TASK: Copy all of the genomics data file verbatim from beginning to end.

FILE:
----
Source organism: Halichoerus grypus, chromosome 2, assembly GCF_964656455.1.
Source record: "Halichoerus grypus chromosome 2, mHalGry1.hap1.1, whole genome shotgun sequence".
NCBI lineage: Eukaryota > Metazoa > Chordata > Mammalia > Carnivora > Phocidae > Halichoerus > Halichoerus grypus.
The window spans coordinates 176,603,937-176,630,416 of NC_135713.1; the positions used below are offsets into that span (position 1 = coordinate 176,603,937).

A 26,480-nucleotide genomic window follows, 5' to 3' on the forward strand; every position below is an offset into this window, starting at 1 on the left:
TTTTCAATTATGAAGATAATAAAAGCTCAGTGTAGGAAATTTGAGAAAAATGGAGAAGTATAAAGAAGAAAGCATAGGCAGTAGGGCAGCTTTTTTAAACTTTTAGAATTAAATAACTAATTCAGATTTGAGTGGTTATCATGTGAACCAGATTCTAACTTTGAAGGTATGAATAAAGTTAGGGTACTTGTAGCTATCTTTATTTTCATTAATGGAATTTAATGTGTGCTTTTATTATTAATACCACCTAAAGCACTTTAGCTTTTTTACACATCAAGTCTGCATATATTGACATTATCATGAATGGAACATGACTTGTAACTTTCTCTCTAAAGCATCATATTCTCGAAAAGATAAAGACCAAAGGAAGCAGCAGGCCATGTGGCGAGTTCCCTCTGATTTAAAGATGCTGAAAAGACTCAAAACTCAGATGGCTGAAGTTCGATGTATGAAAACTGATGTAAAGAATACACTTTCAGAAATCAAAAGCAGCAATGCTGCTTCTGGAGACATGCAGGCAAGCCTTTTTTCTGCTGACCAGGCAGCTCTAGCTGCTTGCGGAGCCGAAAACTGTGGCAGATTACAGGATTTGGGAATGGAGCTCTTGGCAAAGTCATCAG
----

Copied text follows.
Source organism: Halichoerus grypus, chromosome 2, assembly GCF_964656455.1.
Source record: "Halichoerus grypus chromosome 2, mHalGry1.hap1.1, whole genome shotgun sequence".
NCBI lineage: Eukaryota > Metazoa > Chordata > Mammalia > Carnivora > Phocidae > Halichoerus > Halichoerus grypus.
The window spans coordinates 176,603,937-176,630,416 of NC_135713.1; the positions used below are offsets into that span (position 1 = coordinate 176,603,937).

A 26,480-nucleotide genomic window follows, 5' to 3' on the forward strand; every position below is an offset into this window, starting at 1 on the left:
TTTTCAATTATGAAGATAATAAAAGCTCAGTGTAGGAAATTTGAGAAAAATGGAGAAGTATAAAGAAGAAAGCATAGGCAGTAGGGCAGCTTTTTTAAACTTTTAGAATTAAATAACTAATTCAGATTTGAGTGGTTATCATGTGAACCAGATTCTAACTTTGAAGGTATGAATAAAGTTAGGGTACTTGTAGCTATCTTTATTTTCATTAATGGAATTTAATGTGTGCTTTTATTATTAATACCACCTAAAGCACTTTAGCTTTTTTACACATCAAGTCTGCATATATTGACATTATCATGAATGGAACATGACTTGTAACTTTCTCTCTAAAGCATCATATTCTCGAAAAGATAAAGACCAAAGGAAGCAGCAGGCCATGTGGCGAGTTCCCTCTGATTTAAAGATGCTGAAAAGACTCAAAACTCAGATGGCTGAAGTTCGATGTATGAAAACTGATGTAAAGAATACACTTTCAGAAATCAAAAGCAGCAATGCTGCTTCTGGAGACATGCAGGCAAGCCTTTTTTCTGCTGACCAGGCAGCTCTAGCTGCTTGCGGAGCCGAAAACTGTGGCAGATTACAGGATTTGGGAATGGAGCTCTTGGCAAAGTCATCAG